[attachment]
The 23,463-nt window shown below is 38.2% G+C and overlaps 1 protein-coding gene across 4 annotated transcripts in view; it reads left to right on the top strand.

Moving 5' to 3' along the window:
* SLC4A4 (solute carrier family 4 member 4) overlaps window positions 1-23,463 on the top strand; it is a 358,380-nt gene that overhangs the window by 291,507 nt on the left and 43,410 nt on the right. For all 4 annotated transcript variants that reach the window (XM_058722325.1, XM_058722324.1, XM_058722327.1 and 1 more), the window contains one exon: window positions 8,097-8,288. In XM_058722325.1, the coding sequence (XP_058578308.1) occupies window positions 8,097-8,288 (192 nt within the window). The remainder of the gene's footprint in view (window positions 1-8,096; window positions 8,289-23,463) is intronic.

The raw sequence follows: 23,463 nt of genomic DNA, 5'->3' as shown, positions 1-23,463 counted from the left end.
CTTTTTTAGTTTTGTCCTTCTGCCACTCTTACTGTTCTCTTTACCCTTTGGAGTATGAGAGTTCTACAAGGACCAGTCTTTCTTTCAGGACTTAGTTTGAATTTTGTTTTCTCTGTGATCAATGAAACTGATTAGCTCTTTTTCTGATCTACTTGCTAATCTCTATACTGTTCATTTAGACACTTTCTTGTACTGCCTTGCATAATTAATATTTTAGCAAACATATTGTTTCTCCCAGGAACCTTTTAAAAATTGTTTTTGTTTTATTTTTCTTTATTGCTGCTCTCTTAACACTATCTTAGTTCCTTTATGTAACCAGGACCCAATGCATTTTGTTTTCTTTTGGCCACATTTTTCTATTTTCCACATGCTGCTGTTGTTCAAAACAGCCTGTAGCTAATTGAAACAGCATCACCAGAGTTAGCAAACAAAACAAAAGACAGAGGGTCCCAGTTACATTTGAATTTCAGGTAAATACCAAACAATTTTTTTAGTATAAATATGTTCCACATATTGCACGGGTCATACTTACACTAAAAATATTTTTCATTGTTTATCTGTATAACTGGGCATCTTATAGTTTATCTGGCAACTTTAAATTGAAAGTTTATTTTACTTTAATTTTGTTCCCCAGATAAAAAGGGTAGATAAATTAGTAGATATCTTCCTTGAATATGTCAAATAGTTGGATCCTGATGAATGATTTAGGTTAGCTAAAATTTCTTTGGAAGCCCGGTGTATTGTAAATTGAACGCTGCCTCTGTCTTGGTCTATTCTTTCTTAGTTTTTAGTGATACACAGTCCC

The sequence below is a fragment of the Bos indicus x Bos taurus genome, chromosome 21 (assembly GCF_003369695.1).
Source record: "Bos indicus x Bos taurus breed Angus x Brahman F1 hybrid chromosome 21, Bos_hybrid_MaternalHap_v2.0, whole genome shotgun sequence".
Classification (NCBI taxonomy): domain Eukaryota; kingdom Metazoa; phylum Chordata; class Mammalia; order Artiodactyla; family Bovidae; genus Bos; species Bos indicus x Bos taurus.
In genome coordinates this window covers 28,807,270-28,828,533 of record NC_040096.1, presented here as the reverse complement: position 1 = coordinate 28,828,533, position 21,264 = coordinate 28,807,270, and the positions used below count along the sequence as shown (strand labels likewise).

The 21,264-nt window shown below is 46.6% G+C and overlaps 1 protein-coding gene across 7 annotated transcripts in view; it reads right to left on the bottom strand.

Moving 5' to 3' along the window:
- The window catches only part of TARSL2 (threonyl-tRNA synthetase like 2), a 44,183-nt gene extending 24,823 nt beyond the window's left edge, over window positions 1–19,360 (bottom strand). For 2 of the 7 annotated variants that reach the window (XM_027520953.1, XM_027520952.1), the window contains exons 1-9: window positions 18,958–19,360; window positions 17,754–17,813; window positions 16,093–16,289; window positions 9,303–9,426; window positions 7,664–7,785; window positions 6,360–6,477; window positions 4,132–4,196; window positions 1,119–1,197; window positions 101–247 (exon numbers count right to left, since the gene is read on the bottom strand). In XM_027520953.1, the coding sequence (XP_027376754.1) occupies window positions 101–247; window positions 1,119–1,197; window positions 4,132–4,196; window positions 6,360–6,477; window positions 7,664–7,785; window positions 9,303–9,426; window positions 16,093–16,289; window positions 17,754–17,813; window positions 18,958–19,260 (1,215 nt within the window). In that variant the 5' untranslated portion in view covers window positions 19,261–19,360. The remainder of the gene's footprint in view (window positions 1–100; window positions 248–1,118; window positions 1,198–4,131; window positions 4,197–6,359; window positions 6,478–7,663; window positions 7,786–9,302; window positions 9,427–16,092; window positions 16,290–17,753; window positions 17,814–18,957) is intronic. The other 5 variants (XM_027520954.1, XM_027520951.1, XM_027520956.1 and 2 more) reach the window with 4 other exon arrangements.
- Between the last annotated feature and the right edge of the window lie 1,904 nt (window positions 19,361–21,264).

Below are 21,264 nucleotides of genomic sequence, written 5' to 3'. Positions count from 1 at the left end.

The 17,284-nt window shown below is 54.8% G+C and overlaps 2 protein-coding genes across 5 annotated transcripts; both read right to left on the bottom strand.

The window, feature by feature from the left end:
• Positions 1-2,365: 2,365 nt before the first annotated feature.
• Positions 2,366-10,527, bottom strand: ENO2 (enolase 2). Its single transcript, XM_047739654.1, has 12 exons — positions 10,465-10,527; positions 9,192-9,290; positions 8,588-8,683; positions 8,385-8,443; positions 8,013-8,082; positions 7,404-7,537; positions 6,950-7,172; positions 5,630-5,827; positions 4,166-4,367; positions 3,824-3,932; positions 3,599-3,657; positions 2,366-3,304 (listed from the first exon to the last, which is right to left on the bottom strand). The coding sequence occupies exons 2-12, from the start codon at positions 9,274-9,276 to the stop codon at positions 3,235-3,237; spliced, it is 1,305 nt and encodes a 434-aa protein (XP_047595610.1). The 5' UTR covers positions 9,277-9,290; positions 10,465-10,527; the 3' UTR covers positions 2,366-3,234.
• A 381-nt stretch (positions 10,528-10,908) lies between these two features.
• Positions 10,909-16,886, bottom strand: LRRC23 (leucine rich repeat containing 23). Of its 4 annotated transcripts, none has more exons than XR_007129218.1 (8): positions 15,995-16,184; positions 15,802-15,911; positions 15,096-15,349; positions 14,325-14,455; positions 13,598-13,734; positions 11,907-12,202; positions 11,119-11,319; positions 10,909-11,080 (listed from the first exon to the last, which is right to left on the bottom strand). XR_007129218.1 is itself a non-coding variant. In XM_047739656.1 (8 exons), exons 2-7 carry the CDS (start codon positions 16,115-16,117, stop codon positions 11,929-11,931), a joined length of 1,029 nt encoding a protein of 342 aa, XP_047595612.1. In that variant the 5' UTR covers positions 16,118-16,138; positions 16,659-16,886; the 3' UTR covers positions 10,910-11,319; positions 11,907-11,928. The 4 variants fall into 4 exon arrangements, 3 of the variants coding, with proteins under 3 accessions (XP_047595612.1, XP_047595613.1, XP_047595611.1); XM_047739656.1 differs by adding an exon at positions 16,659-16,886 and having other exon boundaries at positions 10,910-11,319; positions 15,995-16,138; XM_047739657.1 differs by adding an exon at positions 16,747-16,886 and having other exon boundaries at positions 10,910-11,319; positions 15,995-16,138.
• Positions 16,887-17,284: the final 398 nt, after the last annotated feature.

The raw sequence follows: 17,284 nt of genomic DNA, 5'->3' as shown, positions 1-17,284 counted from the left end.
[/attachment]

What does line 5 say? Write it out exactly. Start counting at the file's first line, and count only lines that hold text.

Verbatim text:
CTTTTTTAGTTTTGTCCTTCTGCCACTCTTACTGTTCTCTTTACCCTTTGGAGTATGAGAGTTCTACAAGGACCAGTCTTTCTTTCAGGACTTAGTTTGAATTTTGTTTTCTCTGTGATCAATGAAACTGATTAGCTCTTTTTCTGATCTACTTGCTAATCTCTATACTGTTCATTTAGACACTTTCTTGTACTGCCTTGCATAATTAATATTTTAGCAAACATATTGTTTCTCCCAGGAACCTTTTAAAAATTGTTTTTGTTTTATTTTTCTTTATTGCTGCTCTCTTAACACTATCTTAGTTCCTTTATGTAACCAGGACCCAATGCATTTTGTTTTCTTTTGGCCACATTTTTCTATTTTCCACATGCTGCTGTTGTTCAAAACAGCCTGTAGCTAATTGAAACAGCATCACCAGAGTTAGCAAACAAAACAAAAGACAGAGGGTCCCAGTTACATTTGAATTTCAGGTAAATACCAAACAATTTTTTTAGTATAAATATGTTCCACATATTGCACGGGTCATACTTACACTAAAAATATTTTTCATTGTTTATCTGTATAACTGGGCATCTTATAGTTTATCTGGCAACTTTAAATTGAAAGTTTATTTTACTTTAATTTTGTTCCCCAGATAAAAAGGGTAGATAAATTAGTAGATATCTTCCTTGAATATGTCAAATAGTTGGATCCTGATGAATGATTTAGGTTAGCTAAAATTTCTTTGGAAGCCCGGTGTATTGTAAATTGAACGCTGCCTCTGTCTTGGTCTATTCTTTCTTAGTTTTTAGTGATACACAGTCCC